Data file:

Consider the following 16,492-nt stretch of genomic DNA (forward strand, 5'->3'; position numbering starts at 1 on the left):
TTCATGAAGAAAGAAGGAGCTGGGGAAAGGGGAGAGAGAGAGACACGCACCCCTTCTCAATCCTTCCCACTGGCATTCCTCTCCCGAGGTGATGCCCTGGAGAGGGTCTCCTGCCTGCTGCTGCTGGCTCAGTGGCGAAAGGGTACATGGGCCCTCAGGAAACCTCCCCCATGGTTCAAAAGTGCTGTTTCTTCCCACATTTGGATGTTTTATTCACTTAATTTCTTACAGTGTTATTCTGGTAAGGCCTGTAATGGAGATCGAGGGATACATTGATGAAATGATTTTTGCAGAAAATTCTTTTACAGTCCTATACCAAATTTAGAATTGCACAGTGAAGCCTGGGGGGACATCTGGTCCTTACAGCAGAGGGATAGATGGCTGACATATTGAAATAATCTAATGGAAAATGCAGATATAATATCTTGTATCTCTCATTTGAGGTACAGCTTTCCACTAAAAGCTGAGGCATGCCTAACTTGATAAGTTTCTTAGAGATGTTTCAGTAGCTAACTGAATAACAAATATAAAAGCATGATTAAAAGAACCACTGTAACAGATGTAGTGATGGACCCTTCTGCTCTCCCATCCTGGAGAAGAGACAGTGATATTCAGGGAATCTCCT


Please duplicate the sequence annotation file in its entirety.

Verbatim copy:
Consider the following 16,492-nt stretch of genomic DNA (forward strand, 5'->3'; position numbering starts at 1 on the left):
TTCATGAAGAAAGAAGGAGCTGGGGAAAGGGGAGAGAGAGAGACACGCACCCCTTCTCAATCCTTCCCACTGGCATTCCTCTCCCGAGGTGATGCCCTGGAGAGGGTCTCCTGCCTGCTGCTGCTGGCTCAGTGGCGAAAGGGTACATGGGCCCTCAGGAAACCTCCCCCATGGTTCAAAAGTGCTGTTTCTTCCCACATTTGGATGTTTTATTCACTTAATTTCTTACAGTGTTATTCTGGTAAGGCCTGTAATGGAGATCGAGGGATACATTGATGAAATGATTTTTGCAGAAAATTCTTTTACAGTCCTATACCAAATTTAGAATTGCACAGTGAAGCCTGGGGGGACATCTGGTCCTTACAGCAGAGGGATAGATGGCTGACATATTGAAATAATCTAATGGAAAATGCAGATATAATATCTTGTATCTCTCATTTGAGGTACAGCTTTCCACTAAAAGCTGAGGCATGCCTAACTTGATAAGTTTCTTAGAGATGTTTCAGTAGCTAACTGAATAACAAATATAAAAGCATGATTAAAAGAACCACTGTAACAGATGTAGTGATGGACCCTTCTGCTCTCCCATCCTGGAGAAGAGACAGTGATATTCAGGGAATCTCCT